How to Write a Novel

how to write a novel

For the past eight and a half months I have been writing a novel. I have written a novel before, but it was not for the light of day. I did not know how to write a novel so I spent two years working on it after work, on weekends and in my spare time, trying to learn. When I thought I was finished I met someone and let them read the first sentence. He said, “Why do I care?” And this was a very good question.

I couldn’t answer him. I had no idea why he should care. So I took some time to figure it out. Turns out, he didn’t care because I didn’t know why he should care. Which was fine. For a year I kept writing, working on stories, blogs, journaling, just practicing, getting better.

Then one of my old friends came to visit me in Portland and he said, “Yo Dan, we gotta get you on the shelf man.” I said, “I agree old friend, but how do you suggest we do it?” “You got to set a deadline,” he replied. “How’s six months?”

And so for roughly six months I didn’t have a job and lived the transient life while I wrote. It was immensely satisfying, until about the final month. I kept hearing back ‘no’ from different literary agencies. I realized that I actually had to find a job, because I was running out of money, and my work, I felt, was at a stage where I wanted to be finished.

I found a job and continued to refine the novel during evenings and on weekends, just like in the old days, except now I’m a couple of thousand hours better. Which does make a difference. I’m not saying I’m a master, but my old friend was right. At a certain point you have to actually put something out there for the world, even if it isn’t a masterpiece — even if it’s the best you got. The idea is that you keep going forward after that and maybe by the third time, people will start respecting you for it. And with the experience of knowing that my audience has to care about it, I realized that the reason they should care about this one, was because I’m trying to impart some truth into the world.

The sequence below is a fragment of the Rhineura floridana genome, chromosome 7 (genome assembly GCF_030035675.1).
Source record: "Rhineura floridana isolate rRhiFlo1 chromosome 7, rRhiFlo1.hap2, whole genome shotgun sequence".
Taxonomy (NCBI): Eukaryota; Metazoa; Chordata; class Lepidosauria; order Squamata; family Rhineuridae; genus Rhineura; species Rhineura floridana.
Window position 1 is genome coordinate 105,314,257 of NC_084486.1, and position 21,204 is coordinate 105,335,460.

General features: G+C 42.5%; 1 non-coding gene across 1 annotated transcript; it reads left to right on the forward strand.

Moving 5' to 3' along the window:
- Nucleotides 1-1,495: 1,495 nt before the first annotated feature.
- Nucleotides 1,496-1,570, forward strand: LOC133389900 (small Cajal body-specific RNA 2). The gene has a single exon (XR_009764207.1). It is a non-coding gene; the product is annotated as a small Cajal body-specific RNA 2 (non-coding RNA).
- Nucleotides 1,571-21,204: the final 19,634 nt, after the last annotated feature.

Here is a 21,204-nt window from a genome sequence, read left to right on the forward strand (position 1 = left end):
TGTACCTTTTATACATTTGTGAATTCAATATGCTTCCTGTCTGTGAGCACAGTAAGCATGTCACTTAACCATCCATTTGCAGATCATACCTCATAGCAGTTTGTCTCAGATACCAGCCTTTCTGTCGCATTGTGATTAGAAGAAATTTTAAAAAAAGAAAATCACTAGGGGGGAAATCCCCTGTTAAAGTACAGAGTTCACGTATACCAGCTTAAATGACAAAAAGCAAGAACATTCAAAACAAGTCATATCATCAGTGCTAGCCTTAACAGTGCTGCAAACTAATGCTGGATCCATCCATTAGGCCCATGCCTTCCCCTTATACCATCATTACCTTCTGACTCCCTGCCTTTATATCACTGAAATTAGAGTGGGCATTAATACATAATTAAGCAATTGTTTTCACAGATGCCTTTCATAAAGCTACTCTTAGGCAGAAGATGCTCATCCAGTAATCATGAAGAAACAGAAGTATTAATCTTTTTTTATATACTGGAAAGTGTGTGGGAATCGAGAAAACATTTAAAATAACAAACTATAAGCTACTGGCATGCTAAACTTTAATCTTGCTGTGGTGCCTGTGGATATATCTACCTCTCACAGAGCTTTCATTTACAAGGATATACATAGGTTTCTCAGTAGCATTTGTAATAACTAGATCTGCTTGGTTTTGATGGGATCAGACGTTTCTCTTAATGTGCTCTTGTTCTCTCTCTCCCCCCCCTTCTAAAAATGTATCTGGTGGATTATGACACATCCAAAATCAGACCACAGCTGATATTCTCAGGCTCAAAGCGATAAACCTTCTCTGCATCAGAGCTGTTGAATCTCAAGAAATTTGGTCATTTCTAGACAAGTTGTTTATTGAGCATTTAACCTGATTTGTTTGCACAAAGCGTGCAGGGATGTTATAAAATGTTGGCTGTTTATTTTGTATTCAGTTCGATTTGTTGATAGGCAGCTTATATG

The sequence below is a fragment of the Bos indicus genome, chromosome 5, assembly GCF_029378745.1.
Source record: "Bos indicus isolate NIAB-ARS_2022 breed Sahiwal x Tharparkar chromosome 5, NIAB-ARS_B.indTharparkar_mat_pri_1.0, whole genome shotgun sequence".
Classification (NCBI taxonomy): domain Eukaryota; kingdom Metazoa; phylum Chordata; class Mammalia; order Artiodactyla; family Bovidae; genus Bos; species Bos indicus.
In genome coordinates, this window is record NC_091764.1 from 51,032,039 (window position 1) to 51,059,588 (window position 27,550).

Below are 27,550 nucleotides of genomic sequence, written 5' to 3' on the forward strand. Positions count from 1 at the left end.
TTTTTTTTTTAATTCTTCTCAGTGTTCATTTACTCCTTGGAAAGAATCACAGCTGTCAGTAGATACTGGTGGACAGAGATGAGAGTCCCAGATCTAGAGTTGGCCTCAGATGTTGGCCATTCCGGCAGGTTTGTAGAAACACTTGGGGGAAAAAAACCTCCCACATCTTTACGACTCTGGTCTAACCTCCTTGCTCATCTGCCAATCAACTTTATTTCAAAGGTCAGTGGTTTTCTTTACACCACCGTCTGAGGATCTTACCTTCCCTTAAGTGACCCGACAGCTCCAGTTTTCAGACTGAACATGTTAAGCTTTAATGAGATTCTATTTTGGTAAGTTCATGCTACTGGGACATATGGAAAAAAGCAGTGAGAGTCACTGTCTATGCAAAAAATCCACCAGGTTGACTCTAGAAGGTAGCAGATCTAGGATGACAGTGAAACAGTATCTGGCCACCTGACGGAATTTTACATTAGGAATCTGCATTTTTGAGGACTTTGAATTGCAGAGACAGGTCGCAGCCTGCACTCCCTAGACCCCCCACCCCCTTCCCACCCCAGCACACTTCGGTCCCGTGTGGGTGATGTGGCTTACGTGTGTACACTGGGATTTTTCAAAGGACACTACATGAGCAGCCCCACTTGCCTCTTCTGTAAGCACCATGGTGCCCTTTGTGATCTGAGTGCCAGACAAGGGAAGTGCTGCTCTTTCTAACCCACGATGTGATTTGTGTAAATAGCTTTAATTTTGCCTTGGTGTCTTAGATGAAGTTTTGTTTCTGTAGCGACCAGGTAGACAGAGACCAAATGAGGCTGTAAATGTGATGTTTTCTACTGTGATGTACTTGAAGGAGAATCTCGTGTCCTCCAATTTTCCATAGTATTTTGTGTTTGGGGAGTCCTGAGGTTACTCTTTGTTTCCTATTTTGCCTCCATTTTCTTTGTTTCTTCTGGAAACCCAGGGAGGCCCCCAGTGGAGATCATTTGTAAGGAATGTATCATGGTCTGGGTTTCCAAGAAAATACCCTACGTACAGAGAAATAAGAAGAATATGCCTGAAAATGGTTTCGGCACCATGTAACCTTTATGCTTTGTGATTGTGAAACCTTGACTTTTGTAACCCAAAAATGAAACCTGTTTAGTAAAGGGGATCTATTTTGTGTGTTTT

You may snicker, go ahead. I’ve been doing some serious research. I’ve got some experience under my belt. I’ve dabbled in alchemy. I think I know a little bit more about Truth than the average Joe Schmo.

So here I am, eight and a half months in and I’m feeling pretty good. I don’t know if you read my last post, but it was about metamodernism and what exactly that is, how I fit into it, or rather, how to write a novel to define it. First let me tell you that it incorporates elements of a few novels I had been waiting a while to read: Thus Spake Zarathustra and As I Lay Dying, Journey to the End of the Night and Super Sad True Love Story. And I realized that my story, my protagonist, has to represent a hero on a journey. It has to redefine myths for our irreligious era. It has to be written allegorically. And it has to move between a modernist subjectivism and a postmodern undermining of that ideology: it has to represent a metaxy, an oscillation between extremes and a furtherance beyond. My metamodern novel will embody, in the words of Luke Turner, a “pragmatic romanticism” which ultimately fails in a world unready to accept it, at least, for my protagonist, Sebastian.

What about my deadline? Well, quite obviously I’ve passed it and you don’t hear me talking about where to find my book. But I’m not worried. I’m going to self-publish it by the year mark, January 25. Unless, you know, someone offers me a deal or something. I figured six months wasn’t very long to write a novel, and that a year would be better. In the meantime, I’m going to give you a few teasers to whet your palate. So look out for them. Oh and my working title is Lovers and Gods. If you have any better ideas, feel free to suggest them in the comments below.

Published by Daniel Ryan Adler

Daniel was born in Brooklyn, NY, and has lived in Portland, Oregon. He studied literature and philosophy at NYU and creative writing at Edinburgh University. He is finishing an MFA in Fiction at University of South Carolina.

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